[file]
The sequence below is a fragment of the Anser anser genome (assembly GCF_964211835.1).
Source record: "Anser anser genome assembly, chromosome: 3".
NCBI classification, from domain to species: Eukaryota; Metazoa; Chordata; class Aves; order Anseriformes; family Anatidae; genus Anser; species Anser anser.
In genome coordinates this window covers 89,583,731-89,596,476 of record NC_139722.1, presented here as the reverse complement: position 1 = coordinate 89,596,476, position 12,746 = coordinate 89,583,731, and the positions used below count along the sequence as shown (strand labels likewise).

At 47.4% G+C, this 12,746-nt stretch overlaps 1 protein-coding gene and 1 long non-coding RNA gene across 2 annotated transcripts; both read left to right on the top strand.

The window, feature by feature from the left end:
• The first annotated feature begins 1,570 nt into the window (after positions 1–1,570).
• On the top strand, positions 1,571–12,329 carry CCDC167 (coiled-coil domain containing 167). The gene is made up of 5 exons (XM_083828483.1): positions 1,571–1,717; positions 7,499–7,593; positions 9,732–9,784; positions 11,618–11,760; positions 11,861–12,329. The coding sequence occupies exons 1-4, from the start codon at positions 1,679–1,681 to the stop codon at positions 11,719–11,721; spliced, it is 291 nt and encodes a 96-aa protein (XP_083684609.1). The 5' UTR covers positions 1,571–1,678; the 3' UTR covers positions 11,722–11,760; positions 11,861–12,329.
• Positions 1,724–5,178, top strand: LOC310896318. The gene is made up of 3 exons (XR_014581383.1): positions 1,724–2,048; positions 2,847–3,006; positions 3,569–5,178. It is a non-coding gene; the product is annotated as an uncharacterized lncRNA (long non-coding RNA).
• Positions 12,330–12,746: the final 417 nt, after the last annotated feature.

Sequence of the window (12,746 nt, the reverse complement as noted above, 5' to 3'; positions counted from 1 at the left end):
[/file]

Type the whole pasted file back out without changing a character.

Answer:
The sequence below is a fragment of the Anser anser genome (assembly GCF_964211835.1).
Source record: "Anser anser genome assembly, chromosome: 3".
NCBI classification, from domain to species: Eukaryota; Metazoa; Chordata; class Aves; order Anseriformes; family Anatidae; genus Anser; species Anser anser.
In genome coordinates this window covers 89,583,731-89,596,476 of record NC_139722.1, presented here as the reverse complement: position 1 = coordinate 89,596,476, position 12,746 = coordinate 89,583,731, and the positions used below count along the sequence as shown (strand labels likewise).

At 47.4% G+C, this 12,746-nt stretch overlaps 1 protein-coding gene and 1 long non-coding RNA gene across 2 annotated transcripts; both read left to right on the top strand.

The window, feature by feature from the left end:
• The first annotated feature begins 1,570 nt into the window (after positions 1–1,570).
• On the top strand, positions 1,571–12,329 carry CCDC167 (coiled-coil domain containing 167). The gene is made up of 5 exons (XM_083828483.1): positions 1,571–1,717; positions 7,499–7,593; positions 9,732–9,784; positions 11,618–11,760; positions 11,861–12,329. The coding sequence occupies exons 1-4, from the start codon at positions 1,679–1,681 to the stop codon at positions 11,719–11,721; spliced, it is 291 nt and encodes a 96-aa protein (XP_083684609.1). The 5' UTR covers positions 1,571–1,678; the 3' UTR covers positions 11,722–11,760; positions 11,861–12,329.
• Positions 1,724–5,178, top strand: LOC310896318. The gene is made up of 3 exons (XR_014581383.1): positions 1,724–2,048; positions 2,847–3,006; positions 3,569–5,178. It is a non-coding gene; the product is annotated as an uncharacterized lncRNA (long non-coding RNA).
• Positions 12,330–12,746: the final 417 nt, after the last annotated feature.

Sequence of the window (12,746 nt, the reverse complement as noted above, 5' to 3'; positions counted from 1 at the left end):